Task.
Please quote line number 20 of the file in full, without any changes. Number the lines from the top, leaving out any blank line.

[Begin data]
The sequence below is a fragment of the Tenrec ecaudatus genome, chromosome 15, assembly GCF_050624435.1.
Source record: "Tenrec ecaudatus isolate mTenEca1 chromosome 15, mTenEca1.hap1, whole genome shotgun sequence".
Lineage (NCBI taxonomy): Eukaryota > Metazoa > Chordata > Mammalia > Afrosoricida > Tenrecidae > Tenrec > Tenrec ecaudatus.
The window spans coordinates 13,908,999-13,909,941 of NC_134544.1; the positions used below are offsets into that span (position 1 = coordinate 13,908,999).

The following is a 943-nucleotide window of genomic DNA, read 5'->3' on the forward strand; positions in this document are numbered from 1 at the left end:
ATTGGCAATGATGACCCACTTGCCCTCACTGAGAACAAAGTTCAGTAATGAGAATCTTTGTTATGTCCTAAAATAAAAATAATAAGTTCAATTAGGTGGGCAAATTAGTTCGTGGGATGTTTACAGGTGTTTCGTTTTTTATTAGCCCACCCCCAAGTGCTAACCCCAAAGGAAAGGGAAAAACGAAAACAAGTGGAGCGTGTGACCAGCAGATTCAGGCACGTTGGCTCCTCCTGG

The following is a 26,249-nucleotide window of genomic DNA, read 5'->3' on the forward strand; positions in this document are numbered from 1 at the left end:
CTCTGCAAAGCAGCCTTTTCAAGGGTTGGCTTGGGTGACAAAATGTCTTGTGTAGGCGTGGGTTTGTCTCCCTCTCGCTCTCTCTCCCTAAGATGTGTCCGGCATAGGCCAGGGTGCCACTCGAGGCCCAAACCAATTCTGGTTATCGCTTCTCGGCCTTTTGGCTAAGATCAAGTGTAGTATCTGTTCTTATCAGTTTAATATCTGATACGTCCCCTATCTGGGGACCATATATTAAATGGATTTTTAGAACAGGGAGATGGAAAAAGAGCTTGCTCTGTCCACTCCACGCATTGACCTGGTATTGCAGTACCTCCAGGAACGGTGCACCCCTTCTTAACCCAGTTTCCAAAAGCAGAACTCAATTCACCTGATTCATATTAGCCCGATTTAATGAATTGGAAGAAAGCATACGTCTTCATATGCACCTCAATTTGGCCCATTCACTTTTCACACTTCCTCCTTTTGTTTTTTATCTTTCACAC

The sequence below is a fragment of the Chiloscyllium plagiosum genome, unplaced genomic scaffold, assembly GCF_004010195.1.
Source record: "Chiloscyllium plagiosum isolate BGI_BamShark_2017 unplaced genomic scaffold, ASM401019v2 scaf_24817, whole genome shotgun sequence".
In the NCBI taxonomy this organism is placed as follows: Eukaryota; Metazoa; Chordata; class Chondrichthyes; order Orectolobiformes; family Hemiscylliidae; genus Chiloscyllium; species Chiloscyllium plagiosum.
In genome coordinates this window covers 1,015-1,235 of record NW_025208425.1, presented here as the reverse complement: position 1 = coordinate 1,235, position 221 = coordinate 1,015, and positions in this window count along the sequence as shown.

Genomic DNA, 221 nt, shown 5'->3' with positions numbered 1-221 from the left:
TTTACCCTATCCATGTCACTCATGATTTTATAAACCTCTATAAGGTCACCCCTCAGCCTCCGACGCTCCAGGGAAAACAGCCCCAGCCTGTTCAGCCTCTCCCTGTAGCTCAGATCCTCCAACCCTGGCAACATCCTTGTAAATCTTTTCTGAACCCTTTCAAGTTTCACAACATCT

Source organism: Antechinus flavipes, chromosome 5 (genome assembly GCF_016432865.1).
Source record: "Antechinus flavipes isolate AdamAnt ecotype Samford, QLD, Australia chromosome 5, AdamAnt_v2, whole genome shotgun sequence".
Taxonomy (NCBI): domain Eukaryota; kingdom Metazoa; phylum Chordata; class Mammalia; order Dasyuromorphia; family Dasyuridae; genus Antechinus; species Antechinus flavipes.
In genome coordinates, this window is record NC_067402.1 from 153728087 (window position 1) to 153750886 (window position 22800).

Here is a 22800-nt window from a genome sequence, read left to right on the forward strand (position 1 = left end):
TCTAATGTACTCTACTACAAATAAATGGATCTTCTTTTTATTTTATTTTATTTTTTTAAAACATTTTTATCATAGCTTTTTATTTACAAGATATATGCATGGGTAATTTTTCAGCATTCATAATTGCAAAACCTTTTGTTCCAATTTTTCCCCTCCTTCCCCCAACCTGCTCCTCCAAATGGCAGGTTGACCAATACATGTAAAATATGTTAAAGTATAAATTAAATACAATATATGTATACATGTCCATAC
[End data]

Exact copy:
TCTAATGTACTCTACTACAAATAAATGGATCTTCTTTTTATTTTATTTTATTTTTTTAAAACATTTTTATCATAGCTTTTTATTTACAAGATATATGCATGGGTAATTTTTCAGCATTCATAATTGCAAAACCTTTTGTTCCAATTTTTCCCCTCCTTCCCCCAACCTGCTCCTCCAAATGGCAGGTTGACCAATACATGTAAAATATGTTAAAGTATAAATTAAATACAATATATGTATACATGTCCATAC